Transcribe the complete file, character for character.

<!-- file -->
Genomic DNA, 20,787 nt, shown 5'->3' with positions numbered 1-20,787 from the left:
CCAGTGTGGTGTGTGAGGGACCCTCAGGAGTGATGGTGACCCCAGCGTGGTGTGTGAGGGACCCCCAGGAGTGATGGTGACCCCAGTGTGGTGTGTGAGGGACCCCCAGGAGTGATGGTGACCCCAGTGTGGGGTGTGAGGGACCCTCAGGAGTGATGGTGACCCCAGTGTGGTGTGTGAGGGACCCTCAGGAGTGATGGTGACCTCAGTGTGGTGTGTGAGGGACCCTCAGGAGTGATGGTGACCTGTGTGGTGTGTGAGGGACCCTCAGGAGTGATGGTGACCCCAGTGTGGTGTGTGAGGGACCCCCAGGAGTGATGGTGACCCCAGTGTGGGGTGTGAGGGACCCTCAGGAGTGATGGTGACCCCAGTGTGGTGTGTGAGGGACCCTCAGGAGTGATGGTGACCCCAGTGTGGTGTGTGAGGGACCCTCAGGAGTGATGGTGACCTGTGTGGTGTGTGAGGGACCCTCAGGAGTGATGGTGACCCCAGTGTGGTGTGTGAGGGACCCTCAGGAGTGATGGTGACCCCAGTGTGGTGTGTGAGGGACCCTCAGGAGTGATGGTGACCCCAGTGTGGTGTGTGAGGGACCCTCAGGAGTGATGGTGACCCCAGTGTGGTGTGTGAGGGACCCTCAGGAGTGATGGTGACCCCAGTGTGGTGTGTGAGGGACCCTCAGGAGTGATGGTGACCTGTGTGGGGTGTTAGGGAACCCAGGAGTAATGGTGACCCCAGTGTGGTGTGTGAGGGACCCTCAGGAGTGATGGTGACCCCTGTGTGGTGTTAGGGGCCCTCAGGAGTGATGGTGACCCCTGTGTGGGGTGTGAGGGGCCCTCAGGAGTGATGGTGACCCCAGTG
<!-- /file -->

Genomic DNA, 20,787 nt, shown 5'->3' with positions numbered 1-20,787 from the left:
CCAGTGTGGTGTGTGAGGGACCCTCAGGAGTGATGGTGACCCCAGCGTGGTGTGTGAGGGACCCCCAGGAGTGATGGTGACCCCAGTGTGGTGTGTGAGGGACCCCCAGGAGTGATGGTGACCCCAGTGTGGGGTGTGAGGGACCCTCAGGAGTGATGGTGACCCCAGTGTGGTGTGTGAGGGACCCTCAGGAGTGATGGTGACCTCAGTGTGGTGTGTGAGGGACCCTCAGGAGTGATGGTGACCTGTGTGGTGTGTGAGGGACCCTCAGGAGTGATGGTGACCCCAGTGTGGTGTGTGAGGGACCCCCAGGAGTGATGGTGACCCCAGTGTGGGGTGTGAGGGACCCTCAGGAGTGATGGTGACCCCAGTGTGGTGTGTGAGGGACCCTCAGGAGTGATGGTGACCCCAGTGTGGTGTGTGAGGGACCCTCAGGAGTGATGGTGACCTGTGTGGTGTGTGAGGGACCCTCAGGAGTGATGGTGACCCCAGTGTGGTGTGTGAGGGACCCTCAGGAGTGATGGTGACCCCAGTGTGGTGTGTGAGGGACCCTCAGGAGTGATGGTGACCCCAGTGTGGTGTGTGAGGGACCCTCAGGAGTGATGGTGACCCCAGTGTGGTGTGTGAGGGACCCTCAGGAGTGATGGTGACCCCAGTGTGGTGTGTGAGGGACCCTCAGGAGTGATGGTGACCTGTGTGGGGTGTTAGGGAACCCAGGAGTAATGGTGACCCCAGTGTGGTGTGTGAGGGACCCTCAGGAGTGATGGTGACCCCTGTGTGGTGTTAGGGGCCCTCAGGAGTGATGGTGACCCCTGTGTGGGGTGTGAGGGGCCCTCAGGAGTGATGGTGACCCCAGTG